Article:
W3C home > Mailing lists > Public > public-html-a11y@w3.org > September 2010

[Bug 10708] change normative alt text authoring requirements to informative advice

From: <bugzilla@jessica.w3.org>
Date: Fri, 24 Sep 2010 06:18:59 +0000
To: public-html-a11y@w3.org
Message-Id: <E1Oz1cZ-0000bm-MB@jessica.w3.org>

Benjamin Hawkes-Lewis <bhawkeslewis@googlemail.com> changed:

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--- Comment #1 from Benjamin Hawkes-Lewis <bhawkeslewis@googlemail.com>  2010-09-24 06:18:59 ---
(In reply to comment #0)
> The spec curently contains non-machine testable normative authoring
> requirements for use of the alt attribute on images. 

Are you implying that MUST-level requirements must be machine-testable?

If so, I suggest you open a separate bug requesting the watering down of all
non-machine testable MUST-level requirements, since there are lots that are not
in the "alt" attribute section.

For example:

    * "Authors must not use elements, attributes, or attribute values for
purposes other than their appropriate intended semantic purpose."

    * "When authors use the canvas element, they must also provide content
that, when presented to the user, conveys essentially the same function or
purpose as the bitmap canvas."

Obviously it's better if requirements are *machine* testable, but isn't whether
they are testable at all the key thing?

> There is no consensus on these requirements  A starting point for
> improving the current spec text would be to replace all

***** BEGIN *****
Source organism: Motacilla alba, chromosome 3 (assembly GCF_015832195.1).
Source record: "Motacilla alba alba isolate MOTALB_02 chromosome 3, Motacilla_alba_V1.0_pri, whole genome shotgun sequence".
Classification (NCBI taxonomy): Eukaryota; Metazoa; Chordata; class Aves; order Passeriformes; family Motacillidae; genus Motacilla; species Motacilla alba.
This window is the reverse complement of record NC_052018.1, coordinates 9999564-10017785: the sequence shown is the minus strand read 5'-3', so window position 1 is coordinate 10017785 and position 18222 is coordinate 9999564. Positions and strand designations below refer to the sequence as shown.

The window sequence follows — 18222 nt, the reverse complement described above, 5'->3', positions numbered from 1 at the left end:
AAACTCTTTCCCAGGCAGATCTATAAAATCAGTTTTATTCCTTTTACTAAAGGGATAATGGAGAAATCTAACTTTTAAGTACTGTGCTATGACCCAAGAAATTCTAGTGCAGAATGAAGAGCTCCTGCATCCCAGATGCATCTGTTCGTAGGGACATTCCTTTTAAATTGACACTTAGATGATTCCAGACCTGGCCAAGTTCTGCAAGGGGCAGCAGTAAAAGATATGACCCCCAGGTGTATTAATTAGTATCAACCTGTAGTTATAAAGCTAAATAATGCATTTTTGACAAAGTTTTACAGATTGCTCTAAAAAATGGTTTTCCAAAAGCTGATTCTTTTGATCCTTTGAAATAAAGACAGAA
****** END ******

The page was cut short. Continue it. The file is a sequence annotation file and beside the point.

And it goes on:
> normative 'must's with 'should's in the section
> Requirements for providing text to act as an alternative for images
> http://dev.w3.org/html5/spec/embedded-content-1.html#al

i.e. Some people think they are bad requirements.

It's better to change or omit requirements rather than water down their
conformance level for lack of consensus. Consider how HTML4 helped to confuse
expectations around heading levels:

"Some people consider skipping heading levels to be bad practice. They accept
H1 H2 H1 while they do not accept H1 H3 H1 since the heading level H2 is


> or indeed if they should be normative requirements rather
> than informative guidance.

> Casting them in terms of requirements provides no
> advantage to either the author or the end user.

Making good, universally applicable requirements MUST-level sends a clear
message to authors, resulting in more authors meeting those requirements, and
thus benefiting end-users.

> The rigidity of the requirements does not take into account varied use cases

Which ones?

> and what the user groups who benefit from text alternatives may want.


I agree that where requirements for semantic coding are not universally
applicable but mostly applicable, they should be SHOULD-level requirements but
I would generally prefer they be replaced by more elaborate MUST-level

Can you give examples that could not be solved by changing or expanding the
requirements, or expressing the requirements themselves in more general terms,
rather than watering down them down from MUST to SHOULD-level?

PS Are you really asking to remove the requirement to include "alt"?

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Received on Friday, 24 September 2010 06:19:01 UTC

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